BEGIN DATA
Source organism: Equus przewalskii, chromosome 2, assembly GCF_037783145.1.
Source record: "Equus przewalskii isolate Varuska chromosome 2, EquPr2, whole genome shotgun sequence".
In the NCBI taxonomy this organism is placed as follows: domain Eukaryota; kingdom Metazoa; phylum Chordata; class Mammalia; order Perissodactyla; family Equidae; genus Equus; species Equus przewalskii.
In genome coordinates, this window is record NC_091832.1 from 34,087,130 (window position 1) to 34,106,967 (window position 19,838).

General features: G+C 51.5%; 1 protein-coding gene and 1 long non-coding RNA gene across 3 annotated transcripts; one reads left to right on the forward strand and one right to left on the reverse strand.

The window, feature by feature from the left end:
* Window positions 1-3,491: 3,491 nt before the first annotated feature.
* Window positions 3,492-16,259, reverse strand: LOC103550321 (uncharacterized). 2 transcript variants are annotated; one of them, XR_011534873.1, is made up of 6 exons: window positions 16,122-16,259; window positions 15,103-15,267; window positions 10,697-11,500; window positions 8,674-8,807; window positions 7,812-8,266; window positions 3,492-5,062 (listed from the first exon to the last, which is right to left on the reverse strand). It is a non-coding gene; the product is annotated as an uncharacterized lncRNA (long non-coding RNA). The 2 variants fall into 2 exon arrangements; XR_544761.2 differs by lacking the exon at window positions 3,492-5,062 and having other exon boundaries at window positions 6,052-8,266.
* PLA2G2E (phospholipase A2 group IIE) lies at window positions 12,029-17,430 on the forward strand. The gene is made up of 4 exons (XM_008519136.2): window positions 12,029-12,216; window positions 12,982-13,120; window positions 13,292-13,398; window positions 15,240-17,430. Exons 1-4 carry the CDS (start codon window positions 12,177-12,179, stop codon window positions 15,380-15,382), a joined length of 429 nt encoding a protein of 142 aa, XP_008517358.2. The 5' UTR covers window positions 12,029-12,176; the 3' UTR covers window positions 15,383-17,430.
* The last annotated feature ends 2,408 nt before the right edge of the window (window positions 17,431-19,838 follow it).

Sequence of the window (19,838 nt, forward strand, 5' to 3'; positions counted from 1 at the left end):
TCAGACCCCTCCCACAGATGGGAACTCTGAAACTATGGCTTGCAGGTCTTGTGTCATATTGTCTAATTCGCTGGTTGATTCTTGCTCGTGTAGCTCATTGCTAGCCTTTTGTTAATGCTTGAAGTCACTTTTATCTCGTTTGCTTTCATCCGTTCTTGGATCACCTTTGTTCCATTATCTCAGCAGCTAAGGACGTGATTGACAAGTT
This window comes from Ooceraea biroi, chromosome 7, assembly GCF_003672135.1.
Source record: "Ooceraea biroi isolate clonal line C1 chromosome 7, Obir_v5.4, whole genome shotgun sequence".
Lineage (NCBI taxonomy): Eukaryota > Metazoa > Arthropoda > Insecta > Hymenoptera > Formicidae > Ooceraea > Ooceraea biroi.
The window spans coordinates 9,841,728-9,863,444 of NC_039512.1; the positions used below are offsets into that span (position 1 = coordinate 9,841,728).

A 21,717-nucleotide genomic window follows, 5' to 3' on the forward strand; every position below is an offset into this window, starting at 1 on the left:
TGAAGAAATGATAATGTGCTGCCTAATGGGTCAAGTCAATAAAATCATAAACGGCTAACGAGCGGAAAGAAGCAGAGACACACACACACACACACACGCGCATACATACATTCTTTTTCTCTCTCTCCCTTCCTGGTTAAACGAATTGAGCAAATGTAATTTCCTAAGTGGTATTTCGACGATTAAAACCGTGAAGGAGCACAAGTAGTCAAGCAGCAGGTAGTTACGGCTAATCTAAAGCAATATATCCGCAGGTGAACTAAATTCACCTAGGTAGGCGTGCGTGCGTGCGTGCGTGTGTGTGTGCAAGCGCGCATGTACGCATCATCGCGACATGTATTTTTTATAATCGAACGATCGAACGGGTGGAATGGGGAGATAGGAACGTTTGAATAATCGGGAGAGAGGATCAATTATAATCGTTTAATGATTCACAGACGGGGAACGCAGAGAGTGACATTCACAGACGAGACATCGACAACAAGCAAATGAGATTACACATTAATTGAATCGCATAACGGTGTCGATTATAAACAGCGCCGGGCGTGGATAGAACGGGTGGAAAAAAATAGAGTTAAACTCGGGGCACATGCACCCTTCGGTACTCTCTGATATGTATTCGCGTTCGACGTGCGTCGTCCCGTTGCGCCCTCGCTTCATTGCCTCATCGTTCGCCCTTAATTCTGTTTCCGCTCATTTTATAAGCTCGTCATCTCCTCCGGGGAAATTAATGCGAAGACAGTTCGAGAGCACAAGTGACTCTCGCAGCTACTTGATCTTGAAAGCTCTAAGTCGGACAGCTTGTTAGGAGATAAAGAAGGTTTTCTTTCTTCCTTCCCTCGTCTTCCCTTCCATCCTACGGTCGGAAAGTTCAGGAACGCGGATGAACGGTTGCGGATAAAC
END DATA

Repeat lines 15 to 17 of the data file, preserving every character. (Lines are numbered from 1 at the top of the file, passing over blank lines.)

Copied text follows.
Lineage (NCBI taxonomy): Eukaryota > Metazoa > Arthropoda > Insecta > Hymenoptera > Formicidae > Ooceraea > Ooceraea biroi.
The window spans coordinates 9,841,728-9,863,444 of NC_039512.1; the positions used below are offsets into that span (position 1 = coordinate 9,841,728).

A 21,717-nucleotide genomic window follows, 5' to 3' on the forward strand; every position below is an offset into this window, starting at 1 on the left: